Projects:2018s1-155 Brain Computer Interface Control for Biomedical Applications
The aim of this project is to develop a brain-computer interface (BCI) for rehabilitation of stroke patients with impaired limb movement. A BCI is a device which is capable of directly measuring neural oscillations of the brain (aka brainwaves) and interpreting these to perform various functions. In our project we will interpret the brainwaves associated with muscle movement and use this to control a bio-mechanical limb. Not only will this enable motion of a previously paralysed limb, it will also assist in the brain's ability to rewire itself (a concept known as neuroplasticity), since the limb will respond and send feedback to the brain. After a successful rehabilitation the patient will regain control of their limb, and new area of the brain will take on this function.
- 1 Abstract
- 2 Project Team
- 3 Introduction
- 4 Background
- 5 System Overview
- 6 Glossary
- 7 Further Reading
- 8 References
To explain what a BCI, brain computer interface, is, it is a system that measures neural oscillations or brainwaves. The resulting waveform presented to the researchers is influenced by various factors such as the subject’s thoughts, intentions, movements and emotions. The data is collected using various mechanisms which can be electric, magnetic and optical.
A stroke is a disease that causes damage to the brain, usually due to a blood clot. Often the stroke causes partial or complete loss of motor functions, preventing people from even doing something as simple as independently getting a glass of water. However, through advances in brain research and personalised brain wave monitoring technology, researchers have found ways to restore lost motor functions.
Commonly, researchers use specially made caps with predetermined holes for electrodes. This is because the human scalp has been fully mapped. This allows for consistency in readings and in between research initiatives. There is a broad spectrum of BCI uses such as helping people with disability by controlling various devices and gaming.
The technology is not ideal and there are many challenges in using it. For example due to the many neurons in the human brain, there is a very low Signal To Noise ratio and spatial resolution. The electrodes that are placed on the subjects’ scalp are also prone to being affected by artefacts. Artefacts are undesirable potentials that are caused not by brain signals, but by some external origin. This can be something as subtle as blinking, eye movements or facial muscle movements such as the jaw. During data acquisition, subjects are carefully instructed to minimise movements, but digital filters are also used to isolate their effects.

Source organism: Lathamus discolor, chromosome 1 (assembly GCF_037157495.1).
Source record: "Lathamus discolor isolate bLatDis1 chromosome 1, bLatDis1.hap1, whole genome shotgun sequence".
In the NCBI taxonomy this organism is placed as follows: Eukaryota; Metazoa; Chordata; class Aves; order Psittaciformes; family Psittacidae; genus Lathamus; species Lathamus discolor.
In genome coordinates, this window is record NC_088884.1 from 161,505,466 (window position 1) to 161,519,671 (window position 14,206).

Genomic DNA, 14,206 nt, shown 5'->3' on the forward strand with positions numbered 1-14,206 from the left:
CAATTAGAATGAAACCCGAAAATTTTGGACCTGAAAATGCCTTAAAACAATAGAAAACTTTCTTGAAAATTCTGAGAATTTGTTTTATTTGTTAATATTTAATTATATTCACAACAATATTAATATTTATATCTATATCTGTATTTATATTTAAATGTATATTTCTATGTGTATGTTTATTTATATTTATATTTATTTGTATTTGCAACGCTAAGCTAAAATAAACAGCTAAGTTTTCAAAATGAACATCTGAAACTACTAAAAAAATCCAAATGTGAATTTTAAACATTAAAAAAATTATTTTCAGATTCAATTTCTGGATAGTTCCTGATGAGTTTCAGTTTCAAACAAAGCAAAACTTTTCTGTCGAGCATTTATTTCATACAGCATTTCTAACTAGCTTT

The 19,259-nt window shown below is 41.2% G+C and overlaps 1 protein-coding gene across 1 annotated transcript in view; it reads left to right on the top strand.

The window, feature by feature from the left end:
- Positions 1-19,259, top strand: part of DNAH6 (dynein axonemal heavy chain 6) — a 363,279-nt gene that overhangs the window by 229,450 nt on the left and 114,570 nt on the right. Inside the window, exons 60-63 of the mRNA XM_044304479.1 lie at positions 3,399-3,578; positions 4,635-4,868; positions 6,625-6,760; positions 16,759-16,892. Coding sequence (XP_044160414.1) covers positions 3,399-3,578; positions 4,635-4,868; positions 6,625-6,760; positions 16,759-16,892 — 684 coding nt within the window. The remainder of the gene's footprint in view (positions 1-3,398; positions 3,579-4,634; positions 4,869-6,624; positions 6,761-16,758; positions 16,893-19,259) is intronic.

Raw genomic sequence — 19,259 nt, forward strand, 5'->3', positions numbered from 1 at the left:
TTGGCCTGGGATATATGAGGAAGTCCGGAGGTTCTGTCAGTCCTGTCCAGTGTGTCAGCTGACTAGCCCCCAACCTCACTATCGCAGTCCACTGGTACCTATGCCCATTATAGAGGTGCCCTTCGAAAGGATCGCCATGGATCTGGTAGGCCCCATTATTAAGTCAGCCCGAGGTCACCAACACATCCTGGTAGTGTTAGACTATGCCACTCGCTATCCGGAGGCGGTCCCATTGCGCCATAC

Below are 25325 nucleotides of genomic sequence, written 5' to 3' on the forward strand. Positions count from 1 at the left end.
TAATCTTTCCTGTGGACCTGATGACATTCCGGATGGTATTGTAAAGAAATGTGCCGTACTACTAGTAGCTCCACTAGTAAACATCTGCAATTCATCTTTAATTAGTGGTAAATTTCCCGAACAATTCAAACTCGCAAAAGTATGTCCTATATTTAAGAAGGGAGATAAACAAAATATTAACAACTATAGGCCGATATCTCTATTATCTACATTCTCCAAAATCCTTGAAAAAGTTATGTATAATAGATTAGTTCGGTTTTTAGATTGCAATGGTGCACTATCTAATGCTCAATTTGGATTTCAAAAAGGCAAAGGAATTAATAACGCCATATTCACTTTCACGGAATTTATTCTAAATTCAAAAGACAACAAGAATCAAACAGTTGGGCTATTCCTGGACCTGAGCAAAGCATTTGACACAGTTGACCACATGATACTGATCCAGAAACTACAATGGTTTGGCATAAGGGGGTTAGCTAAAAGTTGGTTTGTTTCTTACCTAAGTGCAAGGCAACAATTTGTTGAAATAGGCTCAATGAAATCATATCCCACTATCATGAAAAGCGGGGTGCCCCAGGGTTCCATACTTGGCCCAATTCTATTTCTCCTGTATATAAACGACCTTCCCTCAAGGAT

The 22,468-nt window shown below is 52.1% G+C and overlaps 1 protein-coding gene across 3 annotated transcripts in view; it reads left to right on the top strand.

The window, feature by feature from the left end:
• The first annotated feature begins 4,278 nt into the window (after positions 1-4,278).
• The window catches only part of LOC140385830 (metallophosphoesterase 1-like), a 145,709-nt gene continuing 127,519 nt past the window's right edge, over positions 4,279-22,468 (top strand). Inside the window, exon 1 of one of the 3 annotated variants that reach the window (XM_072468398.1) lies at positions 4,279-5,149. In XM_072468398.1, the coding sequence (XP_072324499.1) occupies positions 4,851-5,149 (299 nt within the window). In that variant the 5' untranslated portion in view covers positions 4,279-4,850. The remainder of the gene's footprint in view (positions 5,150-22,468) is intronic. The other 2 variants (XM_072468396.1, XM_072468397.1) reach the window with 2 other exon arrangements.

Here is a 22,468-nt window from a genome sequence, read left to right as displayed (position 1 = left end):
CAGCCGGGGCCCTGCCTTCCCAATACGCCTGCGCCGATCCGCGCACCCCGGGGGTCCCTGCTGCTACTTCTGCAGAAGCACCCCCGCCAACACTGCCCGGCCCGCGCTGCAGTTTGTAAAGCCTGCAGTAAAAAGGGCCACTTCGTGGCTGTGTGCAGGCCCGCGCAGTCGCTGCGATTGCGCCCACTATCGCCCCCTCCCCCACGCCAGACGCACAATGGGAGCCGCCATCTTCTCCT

Work by previous UoA Students
This is a quick rundown of what the previous groups did on this project. They have used the official proprietary Emotiv software to test the headset, constructed a robotic limb, connected the Emotiv hardware to the open source BCI2000 software package and redesigned the headset itself. Sadly the latest iteration of the headset is somewhat unusable, therefore we will redesign it once more.
The key goal of this project is to develop a low cost BCI system that uses commercial hardware. It is to be non invasive, meaning no probes will go in someone’s skull, and to interface with Emotiv BCI hardware. We also plan to develop brand new BCI software that will have a modern Graphical User Interface, visualizations, and allow us direct control over the implemented filters. Then, we will analyse our readings, classify relevant features that correspond to hand movements and develop a robotic limb support system that will enable neuroplasticity in stroke patients, allowing them to return to normal lives. Neuroplasticity is a relatively newly discovered phenomenon which is essentially rewiring the neurons in the brain, allowing different areas of the brain control over new functions.
The Human Brain
Neural Frequency Bands
In case you do not know, the human brain consists of many cortex that are responsible for different functions of our bodies, for example the motor cortex is the one responsible for movement.
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- Schalk, G & Mellinger, J 2010, A Practical Guide to Brain-Computer Interfacing with BCI2000, Springer, London.
- Nicolas-Alonso, LF & Gomez-Gil, J, 'Brain Computer Interfaces, a Review', Sensors; 2012, vol. 12, pp. 1211-1279.